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Students' recognition of educational demands in the context of a socioscientific issues curriculum
Linnaeus University, Faculty of Health and Life Sciences, Department of Chemistry and Biomedical Sciences. (Network for Science Education Research & Development)ORCID iD: 0000-0001-9132-8615
Linnaeus University, Faculty of Social Sciences, Department of Education and Teacher's Practice.ORCID iD: 0000-0002-4221-3464
University of South Florida, USA.
2019 (English)In: Journal of Research in Science Teaching, ISSN 0022-4308, E-ISSN 1098-2736, ISSN 0022-4308, p. 1-28Article in journal (Refereed) Epub ahead of print
Abstract [en]

Students’ difficulties in interpreting what counts as knowledge have been addressed in past research on science education. The implementation of progressivist pedagogy in terms of more student-active classroom practice and the introduction of a variety of discourses into the science classroom deepens students’ difficulties.The integration of different forms and demands of knowledge and discourses typified by Science-in-Context initiatives, such as within the Socioscientific framework, exemplifies this development in science education. Here, the diffuse boundaries between school subjects and other silos of knowledge leads to considerable difficulties for students to interpret what is expected from them. Such contexts having diffuse boundaries between, for example, subject discourses and other fonts of knowledge, have been describes as contexts with weak classification. The present study aims to explore students’ interpretation of what knowledge or meaning they are requested to produce in contexts with weak classification, here exemplified withinan SSI-task. We use Bernstein’s concepts of recognition rulesand classificationto analyse how 15-16 year-old students develop their discussions in groups of 4-6 students. This study reports how students’ recognitionof the educational demands enabled integration of different discourses in their discussion, and that the use of both universalistic and particularistic meanings can produce new understandings. Students who had not acquired recognition ruleswere found to keep discourses apart, expressed either as rejection of the relevance of the task, answering questions as in a traditional school task, or just exchange of personal opinions. Furthermore, they included discourses irrelevant to the issue.An important outcome of the study was that socioscientific thinking was hampered when students kept universalistic and particularistic meanings apart. This hampering results from the inhibition of dynamic exploration during SSI discussions. The results provide new insights with relevance for teachers’ guiding students towards a fruitful SSI-discourse.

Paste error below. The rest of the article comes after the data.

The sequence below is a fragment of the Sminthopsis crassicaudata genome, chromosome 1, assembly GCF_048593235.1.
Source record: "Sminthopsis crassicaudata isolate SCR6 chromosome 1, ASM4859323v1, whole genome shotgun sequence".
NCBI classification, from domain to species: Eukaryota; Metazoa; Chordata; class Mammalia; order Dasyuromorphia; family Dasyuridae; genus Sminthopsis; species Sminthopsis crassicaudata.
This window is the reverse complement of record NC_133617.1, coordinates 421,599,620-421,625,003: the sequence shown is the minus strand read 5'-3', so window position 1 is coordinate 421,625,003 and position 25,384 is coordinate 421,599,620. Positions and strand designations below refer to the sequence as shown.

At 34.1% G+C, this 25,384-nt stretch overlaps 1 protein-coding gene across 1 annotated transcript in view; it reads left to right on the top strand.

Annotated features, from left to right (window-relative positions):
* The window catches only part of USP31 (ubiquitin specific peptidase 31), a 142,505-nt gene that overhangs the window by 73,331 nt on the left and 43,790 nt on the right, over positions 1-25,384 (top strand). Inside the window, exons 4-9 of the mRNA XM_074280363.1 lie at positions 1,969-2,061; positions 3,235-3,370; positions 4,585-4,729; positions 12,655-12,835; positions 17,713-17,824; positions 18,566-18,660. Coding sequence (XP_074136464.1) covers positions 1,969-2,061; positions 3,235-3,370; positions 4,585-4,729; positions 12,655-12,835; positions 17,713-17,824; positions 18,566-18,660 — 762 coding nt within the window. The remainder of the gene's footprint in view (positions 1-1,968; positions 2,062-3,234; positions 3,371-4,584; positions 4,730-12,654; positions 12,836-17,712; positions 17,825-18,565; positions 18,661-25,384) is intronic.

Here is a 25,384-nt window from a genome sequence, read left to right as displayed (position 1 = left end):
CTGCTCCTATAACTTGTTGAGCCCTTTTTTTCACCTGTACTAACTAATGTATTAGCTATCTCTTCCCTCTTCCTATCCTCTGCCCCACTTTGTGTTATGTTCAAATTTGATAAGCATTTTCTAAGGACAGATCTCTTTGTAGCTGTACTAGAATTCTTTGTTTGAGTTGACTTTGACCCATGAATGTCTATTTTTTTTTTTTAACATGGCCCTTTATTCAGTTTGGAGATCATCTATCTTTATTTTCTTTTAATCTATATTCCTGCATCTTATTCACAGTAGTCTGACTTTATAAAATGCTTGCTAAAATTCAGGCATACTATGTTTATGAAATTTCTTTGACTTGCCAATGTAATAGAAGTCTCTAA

Place, publisher, year, edition, pages
New Jersey, USA: John Wiley & Sons, 2019. p. 1-28
Keywords [en]
critical thinking, discourse analysis, science literacy, socioscientific issues
National Category
Didactics
Research subject
Natural Science, Science Education
Identifiers
URN: urn:nbn:se:lnu:diva-81338DOI: 10.1002/tea.21548OAI: oai:DiVA.org:lnu-81338DiVA, id: diva2:1299219
Funder
Swedish Research Council, 2011-34409-85898-21Available from: 2019-03-26 Created: 2019-03-26 Last updated: 2019-03-26

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Lindahl, MatsFolkesson, Anne-Mari

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